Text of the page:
Will Inconsistencies In Wolverine’s Portrayal In Comics Lead To More Changes?

by Benjamin Hall

[***Warning Of Spoilers For Major Wolverine & X-Men Related Storylines like Days Of Future Past & Age Of Ultron!]
Most comics fans know Wolverine as a character of average height (for a modern North American) with metal claws and the ability to heal from any injury. However, in his earlier appearances, these and other aspects of his character were vastly different in many ways. For one thing, his height was around 5’3″ until around the 1992-1993 X-Men event “X-Cutioner’s Song.” After which he grew several inches to around 5’7″ or 6 feet depending on the artist (though exceptions such as the story Wolverine: The Brotherhood (2004) have reverted).

Another difference is that his claws sprouted out of the top of hands from metal sockets previously. This started to change before the start of “X-Cutioner’s Song”, and it is gone in the aftermath of the 1993 X-Men event “Fatal Attractions.” In the latter event’s aftermath, Wolverine’s bone claws are retconned as the truth, versus the past belief they were mechanical.
After the bone claws got added to the mythos, Marvel comics staff would start playing around with the limits of Wolverine’s healing factor. In earlier appearances, he could be killed with enough damage, such as when he dies in the possible future of “Days Of Future Past” (The Uncanny X-Men #141 and 142 [1981]). Yet, now he is essentially unkillable by any means, as pointed out by his return to life in Marvel Legacy (2017) and Infinity Countdown (2018). Though even before recent events there was the Civil War (2006-2007) tie-in Civil War: Wolverine (2007) where Logan came back from almost complete disintegration. In other words, Wolverine has become less of a tough guy anti-hero and more of a cosmic-level character.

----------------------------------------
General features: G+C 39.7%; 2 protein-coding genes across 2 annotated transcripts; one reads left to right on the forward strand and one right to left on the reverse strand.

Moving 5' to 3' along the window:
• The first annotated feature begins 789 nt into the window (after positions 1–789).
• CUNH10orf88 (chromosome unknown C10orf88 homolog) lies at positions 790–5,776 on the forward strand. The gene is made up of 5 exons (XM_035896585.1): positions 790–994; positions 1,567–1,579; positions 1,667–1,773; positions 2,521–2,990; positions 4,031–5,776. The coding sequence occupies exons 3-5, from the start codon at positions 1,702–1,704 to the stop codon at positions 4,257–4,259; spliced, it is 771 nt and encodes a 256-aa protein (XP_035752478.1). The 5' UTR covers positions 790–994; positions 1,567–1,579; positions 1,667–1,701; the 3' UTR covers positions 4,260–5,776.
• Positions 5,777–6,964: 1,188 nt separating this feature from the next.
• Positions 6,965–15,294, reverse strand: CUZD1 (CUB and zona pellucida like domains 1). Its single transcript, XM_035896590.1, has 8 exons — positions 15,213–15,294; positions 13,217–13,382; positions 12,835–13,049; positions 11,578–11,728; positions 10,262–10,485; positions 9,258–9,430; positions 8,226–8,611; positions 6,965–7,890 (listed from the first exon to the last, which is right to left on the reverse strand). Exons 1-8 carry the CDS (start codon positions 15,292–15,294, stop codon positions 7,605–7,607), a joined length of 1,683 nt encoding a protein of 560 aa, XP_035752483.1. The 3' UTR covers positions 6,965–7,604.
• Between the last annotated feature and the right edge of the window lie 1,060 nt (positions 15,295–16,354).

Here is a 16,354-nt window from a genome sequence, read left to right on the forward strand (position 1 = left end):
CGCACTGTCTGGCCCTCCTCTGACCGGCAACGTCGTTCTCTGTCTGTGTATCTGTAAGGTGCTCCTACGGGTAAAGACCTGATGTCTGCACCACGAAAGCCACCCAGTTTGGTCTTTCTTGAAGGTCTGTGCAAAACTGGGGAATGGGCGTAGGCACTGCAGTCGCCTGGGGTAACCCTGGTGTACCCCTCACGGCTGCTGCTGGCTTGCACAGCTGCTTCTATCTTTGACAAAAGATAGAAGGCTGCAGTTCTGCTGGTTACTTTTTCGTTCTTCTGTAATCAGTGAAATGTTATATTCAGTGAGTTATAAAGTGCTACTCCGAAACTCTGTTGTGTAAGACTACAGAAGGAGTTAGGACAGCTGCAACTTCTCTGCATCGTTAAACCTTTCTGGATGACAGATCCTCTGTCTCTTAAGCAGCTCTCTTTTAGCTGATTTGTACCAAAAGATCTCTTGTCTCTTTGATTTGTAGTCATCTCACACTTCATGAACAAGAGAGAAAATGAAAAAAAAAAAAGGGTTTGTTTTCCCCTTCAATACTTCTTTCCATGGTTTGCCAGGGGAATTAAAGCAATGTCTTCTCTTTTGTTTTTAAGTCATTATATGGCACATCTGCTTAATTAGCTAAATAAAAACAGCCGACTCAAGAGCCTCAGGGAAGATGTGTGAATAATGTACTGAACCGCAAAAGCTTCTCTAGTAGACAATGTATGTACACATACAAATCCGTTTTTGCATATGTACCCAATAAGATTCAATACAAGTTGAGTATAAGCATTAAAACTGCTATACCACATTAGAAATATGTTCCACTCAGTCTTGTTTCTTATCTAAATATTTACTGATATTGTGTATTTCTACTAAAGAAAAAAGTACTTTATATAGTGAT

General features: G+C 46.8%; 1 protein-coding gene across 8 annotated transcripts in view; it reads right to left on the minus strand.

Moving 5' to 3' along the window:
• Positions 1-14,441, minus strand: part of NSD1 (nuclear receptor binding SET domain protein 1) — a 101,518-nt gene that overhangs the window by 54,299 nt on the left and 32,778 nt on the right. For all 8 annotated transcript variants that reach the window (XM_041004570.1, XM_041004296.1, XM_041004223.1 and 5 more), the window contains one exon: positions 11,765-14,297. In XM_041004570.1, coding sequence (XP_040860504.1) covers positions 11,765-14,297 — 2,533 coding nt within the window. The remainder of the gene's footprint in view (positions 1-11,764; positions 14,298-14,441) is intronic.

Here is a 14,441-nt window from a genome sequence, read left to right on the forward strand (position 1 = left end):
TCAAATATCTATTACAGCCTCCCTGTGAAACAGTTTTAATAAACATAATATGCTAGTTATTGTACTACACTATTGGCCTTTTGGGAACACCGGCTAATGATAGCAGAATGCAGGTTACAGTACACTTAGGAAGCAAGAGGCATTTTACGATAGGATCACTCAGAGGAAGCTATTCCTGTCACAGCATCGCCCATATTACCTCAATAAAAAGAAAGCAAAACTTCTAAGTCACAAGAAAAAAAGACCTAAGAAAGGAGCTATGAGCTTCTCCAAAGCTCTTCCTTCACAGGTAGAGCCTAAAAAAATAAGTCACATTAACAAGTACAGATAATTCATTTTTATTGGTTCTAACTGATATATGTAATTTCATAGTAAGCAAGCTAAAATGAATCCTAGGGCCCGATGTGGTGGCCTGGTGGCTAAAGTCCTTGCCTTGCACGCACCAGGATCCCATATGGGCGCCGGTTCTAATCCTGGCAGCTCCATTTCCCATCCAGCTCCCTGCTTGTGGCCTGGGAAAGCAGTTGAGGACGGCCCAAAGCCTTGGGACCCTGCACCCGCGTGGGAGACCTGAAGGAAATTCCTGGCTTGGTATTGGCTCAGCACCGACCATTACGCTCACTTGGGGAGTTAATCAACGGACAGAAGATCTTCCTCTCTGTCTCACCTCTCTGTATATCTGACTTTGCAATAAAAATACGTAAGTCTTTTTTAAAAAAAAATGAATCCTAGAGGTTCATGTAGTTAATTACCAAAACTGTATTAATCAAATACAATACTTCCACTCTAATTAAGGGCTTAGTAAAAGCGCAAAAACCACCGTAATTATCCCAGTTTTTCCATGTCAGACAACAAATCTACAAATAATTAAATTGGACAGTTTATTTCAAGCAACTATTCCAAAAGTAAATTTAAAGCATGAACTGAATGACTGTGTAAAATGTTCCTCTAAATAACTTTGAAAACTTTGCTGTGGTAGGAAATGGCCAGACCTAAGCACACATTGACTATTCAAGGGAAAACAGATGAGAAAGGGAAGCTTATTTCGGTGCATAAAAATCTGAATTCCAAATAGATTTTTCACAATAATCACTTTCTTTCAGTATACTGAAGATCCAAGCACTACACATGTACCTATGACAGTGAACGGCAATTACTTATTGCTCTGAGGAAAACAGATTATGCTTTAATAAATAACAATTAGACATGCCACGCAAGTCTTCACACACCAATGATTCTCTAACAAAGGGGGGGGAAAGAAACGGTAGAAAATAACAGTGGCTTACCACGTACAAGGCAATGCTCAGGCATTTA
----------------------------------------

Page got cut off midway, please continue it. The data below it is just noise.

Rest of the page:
Yet the largest area of inconsistency is, arguably, his intelligence. One can look at Logan’s long life, and the number of both real and false memories, and rationalize that he is close to being a genius. However, throughout Marvel’s publishing of Wolverine’s adventures, he is often shown by writers like Jason Aaron and Brian Michael Bendis as more brutish than wise or smart. For example during the event Age Of Ultron (2013) Bendis writes Wolverine as being nothing more than a killer versus someone with knowledge and experience about the intricacies of time-travel.
It is these past problems that make me believe Marvel may mishandle the mystery of Wolverine’s return much like they did with Captain America in Secret Empire (2017). However, time will tell whether fans will get burned yet again.

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